3. Can A Twin Hide Out In Your Uterus?
The 20-week ultrasound will check for multiple births and congenital disabilities in your baby (6). Generally speaking, the chances of a full-grown baby hiding in your uterus forever is pretty slim. A scan after 20 weeks will give a much more accurate result and confirm the presence of the twin if present.
4. What Are The Common Signs Of Twin Pregnancy?
Just in case an ultrasound fails to detect a twin in your womb, here are a few other signs to keep a watch on that suggest you could have a twin pregnancy:
- Heavy Morning Sickness Or Nausea: Hyperemesis Gravidarum is more common during twin pregnancies. Severe dehydration, fatigue, and poor weight gain could last for months (7).
- High Blood Pressure: If you are carrying multiples, you will be at a greater risk of developing high blood pressure-induced complications or disorders (6)..
- Gestational Diabetes: Moms with twin pregnancies are at a greater risk of suffering from increased blood sugar levels than singleton pregnancies (8).
- Large Fundal Height: When the baby measures bigger than expected for its gestational age, it could indicate a twin pregnancy (9) .
- Higher levels of hCG: During pregnancy, the level of the hormone Human Chorionic Gonadotropin (hCG) typically increases. This is helpful in stopping menstruation during pregnancy, protecting the uterine linings. The level of hCG is usually seen to be higher in the case of twin pregnancy (10). Once you get your hCG levels tested, consult your doctor and see if it falls within normal limits or whether it is higher than normal.
As seen from above, the chance of twin fetuses going unnoticed by medical experts is a rare occurrence. Ultrasound is pretty effective at accurately detecting the presence of twins. It’s usually the early weeks of pregnancy when the size of the embryo is too small, that the presence of a twin child is missed. As such, the logical action would be to undergo ultrasound scans more than once, spread across different periods of the pregnancy. As you near your delivery date and go in for more scans, all your confusion will disappear. Are you concerned that you may be carrying undetected fetuses? Speak to your doctor and verify your tests with an experienced medical practitioner before you come to any conclusion. Do tell us if you had a similar experience or know of someone who shares a similar story!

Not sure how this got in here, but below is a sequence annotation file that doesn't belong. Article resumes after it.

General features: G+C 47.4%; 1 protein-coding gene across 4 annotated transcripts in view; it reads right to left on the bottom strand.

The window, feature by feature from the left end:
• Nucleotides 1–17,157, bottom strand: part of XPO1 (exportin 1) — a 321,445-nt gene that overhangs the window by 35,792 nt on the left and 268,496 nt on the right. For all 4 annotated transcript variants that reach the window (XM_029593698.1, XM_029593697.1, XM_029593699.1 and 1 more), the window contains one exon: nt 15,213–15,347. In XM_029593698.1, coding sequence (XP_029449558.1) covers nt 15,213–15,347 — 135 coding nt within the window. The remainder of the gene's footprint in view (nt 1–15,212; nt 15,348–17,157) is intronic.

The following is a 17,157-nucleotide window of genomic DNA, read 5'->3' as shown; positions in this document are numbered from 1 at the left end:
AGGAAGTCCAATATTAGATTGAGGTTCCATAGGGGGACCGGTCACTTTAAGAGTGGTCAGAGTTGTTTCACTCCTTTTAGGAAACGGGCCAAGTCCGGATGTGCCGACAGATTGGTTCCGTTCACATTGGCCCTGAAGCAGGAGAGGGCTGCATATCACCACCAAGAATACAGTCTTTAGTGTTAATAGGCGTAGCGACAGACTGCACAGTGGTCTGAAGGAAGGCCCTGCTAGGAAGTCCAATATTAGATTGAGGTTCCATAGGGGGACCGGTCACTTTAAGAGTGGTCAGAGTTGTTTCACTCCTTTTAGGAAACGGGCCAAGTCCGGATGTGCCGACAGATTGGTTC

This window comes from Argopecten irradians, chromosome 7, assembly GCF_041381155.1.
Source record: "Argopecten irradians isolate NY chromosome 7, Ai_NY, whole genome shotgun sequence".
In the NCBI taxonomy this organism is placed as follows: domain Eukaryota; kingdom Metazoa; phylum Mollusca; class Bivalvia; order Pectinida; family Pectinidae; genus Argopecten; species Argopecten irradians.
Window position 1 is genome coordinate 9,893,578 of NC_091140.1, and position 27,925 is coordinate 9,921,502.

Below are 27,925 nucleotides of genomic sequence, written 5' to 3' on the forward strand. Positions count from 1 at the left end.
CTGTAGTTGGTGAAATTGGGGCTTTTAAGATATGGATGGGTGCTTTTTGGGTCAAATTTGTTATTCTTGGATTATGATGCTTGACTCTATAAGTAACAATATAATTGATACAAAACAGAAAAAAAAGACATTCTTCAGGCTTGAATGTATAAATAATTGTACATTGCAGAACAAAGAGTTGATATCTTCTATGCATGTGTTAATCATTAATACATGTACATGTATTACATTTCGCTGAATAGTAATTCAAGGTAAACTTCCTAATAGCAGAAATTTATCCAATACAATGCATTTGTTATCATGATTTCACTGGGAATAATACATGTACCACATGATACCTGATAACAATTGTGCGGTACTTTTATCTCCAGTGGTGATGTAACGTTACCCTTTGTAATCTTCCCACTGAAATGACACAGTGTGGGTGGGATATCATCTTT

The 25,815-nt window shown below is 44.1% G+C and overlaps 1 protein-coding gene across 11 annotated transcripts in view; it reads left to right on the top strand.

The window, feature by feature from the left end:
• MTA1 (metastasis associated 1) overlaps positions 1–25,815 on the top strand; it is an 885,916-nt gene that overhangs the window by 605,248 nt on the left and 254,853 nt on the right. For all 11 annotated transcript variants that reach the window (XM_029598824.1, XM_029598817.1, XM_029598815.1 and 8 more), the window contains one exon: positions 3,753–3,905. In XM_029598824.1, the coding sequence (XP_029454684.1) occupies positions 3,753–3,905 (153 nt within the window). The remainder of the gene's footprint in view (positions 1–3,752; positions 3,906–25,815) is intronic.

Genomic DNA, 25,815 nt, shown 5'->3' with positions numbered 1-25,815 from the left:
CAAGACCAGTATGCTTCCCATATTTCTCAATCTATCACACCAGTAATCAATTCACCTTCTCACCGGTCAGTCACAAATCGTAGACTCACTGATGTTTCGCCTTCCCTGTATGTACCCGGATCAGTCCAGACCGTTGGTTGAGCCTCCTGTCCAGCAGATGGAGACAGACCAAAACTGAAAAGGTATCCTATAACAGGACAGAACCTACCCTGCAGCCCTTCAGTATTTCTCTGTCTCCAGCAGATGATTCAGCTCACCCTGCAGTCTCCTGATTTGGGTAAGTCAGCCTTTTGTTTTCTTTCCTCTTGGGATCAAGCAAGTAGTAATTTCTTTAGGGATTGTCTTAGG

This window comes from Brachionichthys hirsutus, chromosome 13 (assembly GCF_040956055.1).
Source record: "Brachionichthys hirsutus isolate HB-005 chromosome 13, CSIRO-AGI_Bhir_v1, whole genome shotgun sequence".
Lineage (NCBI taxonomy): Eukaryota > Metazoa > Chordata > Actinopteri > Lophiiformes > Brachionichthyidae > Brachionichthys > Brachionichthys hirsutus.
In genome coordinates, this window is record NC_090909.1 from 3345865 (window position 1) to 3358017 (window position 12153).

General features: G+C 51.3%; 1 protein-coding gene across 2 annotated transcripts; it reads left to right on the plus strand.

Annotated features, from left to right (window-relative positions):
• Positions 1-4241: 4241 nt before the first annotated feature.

- Monoamniotic Twins (Sharing The Same Amniotic Sac): Do They Do Better If Born Early?
- Abdominal Ultrasound
- Pregnancy Week By Week
- Assessment Of The Fetal Heart At 12-14 Weeks Of Pregnancy Using B-mode Color Doppler And Spatiotemporal Image Correlation Via Abdominal And Vaginal Ultrasonography
- Paris: Passive And Continuous Fetal Heart Monitoring System
- Twin Pregnancy: What Twins Or Multiples Mean For Mom
- Nausea and Vomiting of Pregnancy and Hyperemesis gravidarum
- Gestational Diabetes And Fetal Growth In Twin Compared With Singleton Pregnancies
- What’s The Significance Of A Fundal Height Measurement?
- The Thyrotrophic Role Of Human Chorionic Gonadotrophin (Hcg) In The Early Stages Of Twin (Versus Single) Pregnancies